Department of History

Archival Research Spotlight: Morgan De Lancy '22

In January 2022, Morgan De Lancy '22, a history concentrator with a focus on human rights and displacement, traveled to London to conduct archival research for her thesis on the Black Supplementary School Movement. In this spotlight interview, Morgan tells the History Department what it was like to transition from conducting research remotely to studying archival material first-hand at the George Padmore Institute.

Morgan De Lancy '22“My thesis examines the work of West Indian immigrant families from Britain’s Windrush generation who, in the 1960s, sought to provide their children with academically rigorous and culturally affirming education outside of the traditional British schooling system. I am interested in how this predominantly Black women-led movement countered the systemic racism that Black youth experienced in state schools and what their work can tell us about the often invisibilized political work of Black women. My project also explores how this community, rooted in the larger Black diasporic world, carved out a space of belonging for themselves within a hostile environment of British exclusion.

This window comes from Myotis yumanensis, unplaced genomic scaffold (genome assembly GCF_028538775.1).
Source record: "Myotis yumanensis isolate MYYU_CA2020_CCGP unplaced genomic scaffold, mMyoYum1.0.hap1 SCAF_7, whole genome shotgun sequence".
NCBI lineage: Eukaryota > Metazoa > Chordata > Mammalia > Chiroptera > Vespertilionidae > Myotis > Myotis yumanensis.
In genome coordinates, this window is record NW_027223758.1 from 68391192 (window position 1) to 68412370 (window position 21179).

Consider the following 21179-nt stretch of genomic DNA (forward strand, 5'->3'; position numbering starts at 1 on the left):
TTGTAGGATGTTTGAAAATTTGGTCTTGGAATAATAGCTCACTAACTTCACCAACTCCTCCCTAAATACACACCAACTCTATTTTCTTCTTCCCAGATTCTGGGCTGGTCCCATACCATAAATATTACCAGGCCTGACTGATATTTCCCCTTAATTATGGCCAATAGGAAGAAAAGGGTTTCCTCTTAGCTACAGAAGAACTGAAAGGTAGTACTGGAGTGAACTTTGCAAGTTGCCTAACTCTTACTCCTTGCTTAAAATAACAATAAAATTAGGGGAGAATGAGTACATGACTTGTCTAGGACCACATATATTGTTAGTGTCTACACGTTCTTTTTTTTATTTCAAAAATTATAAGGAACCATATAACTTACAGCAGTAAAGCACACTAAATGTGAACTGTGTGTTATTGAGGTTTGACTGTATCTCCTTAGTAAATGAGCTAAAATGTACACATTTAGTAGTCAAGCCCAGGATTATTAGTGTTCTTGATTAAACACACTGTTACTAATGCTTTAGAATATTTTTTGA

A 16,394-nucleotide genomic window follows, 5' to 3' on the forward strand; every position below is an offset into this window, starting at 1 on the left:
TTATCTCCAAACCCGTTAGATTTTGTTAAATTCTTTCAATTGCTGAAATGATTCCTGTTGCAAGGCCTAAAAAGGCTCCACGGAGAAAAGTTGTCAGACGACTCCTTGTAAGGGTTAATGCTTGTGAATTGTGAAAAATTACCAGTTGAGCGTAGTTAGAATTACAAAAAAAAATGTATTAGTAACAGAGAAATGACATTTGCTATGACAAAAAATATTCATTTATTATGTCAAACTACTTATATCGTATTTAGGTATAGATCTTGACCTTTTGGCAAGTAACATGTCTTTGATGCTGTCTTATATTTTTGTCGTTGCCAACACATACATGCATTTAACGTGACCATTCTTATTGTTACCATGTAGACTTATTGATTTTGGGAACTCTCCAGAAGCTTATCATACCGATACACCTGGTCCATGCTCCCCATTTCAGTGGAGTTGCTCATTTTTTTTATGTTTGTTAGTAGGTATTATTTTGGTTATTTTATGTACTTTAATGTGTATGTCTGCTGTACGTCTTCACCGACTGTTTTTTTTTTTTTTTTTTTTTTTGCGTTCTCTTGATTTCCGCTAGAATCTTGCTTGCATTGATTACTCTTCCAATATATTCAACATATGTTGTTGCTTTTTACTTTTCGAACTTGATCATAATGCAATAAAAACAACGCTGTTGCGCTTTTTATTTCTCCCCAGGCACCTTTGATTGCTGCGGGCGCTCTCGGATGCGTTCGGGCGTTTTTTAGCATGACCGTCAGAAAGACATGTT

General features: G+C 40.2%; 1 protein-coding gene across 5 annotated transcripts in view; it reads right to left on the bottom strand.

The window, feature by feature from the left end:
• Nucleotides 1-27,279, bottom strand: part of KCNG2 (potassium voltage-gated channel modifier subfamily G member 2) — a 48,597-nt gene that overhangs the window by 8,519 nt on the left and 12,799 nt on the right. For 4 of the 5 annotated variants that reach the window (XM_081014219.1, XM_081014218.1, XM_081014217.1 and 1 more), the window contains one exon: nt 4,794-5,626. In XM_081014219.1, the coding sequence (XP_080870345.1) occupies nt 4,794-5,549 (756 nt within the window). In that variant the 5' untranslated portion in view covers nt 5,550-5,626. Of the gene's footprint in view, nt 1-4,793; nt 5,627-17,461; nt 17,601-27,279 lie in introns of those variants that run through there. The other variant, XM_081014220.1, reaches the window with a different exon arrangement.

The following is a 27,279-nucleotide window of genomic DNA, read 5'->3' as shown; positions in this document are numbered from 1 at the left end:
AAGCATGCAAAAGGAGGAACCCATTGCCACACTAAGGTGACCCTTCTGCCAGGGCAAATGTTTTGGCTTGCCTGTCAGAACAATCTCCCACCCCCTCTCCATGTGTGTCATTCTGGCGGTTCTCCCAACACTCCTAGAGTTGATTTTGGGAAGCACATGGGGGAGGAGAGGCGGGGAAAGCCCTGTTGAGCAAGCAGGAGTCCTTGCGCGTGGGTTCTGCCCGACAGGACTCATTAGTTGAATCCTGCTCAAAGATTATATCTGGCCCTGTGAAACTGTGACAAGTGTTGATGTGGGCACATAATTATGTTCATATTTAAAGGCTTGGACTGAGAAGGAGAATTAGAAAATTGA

Over winter break, I traveled to the George Padmore Institute in London, where I got to conduct research in archives created by members of the Windrush community. In doing so, I got to see first-hand the schoolwork of children within Black Supplementary Schools, grant applications that articulated the schools’ mission, and even individual correspondences between teachers and students. After a year of conducting research remotely, this experience offered an exciting opportunity to engage with primary sources not available digitally. It also had a profound impact on my understanding of the everyday experiences of families, teachers, and activists within the Black Supplementary School Movement.”

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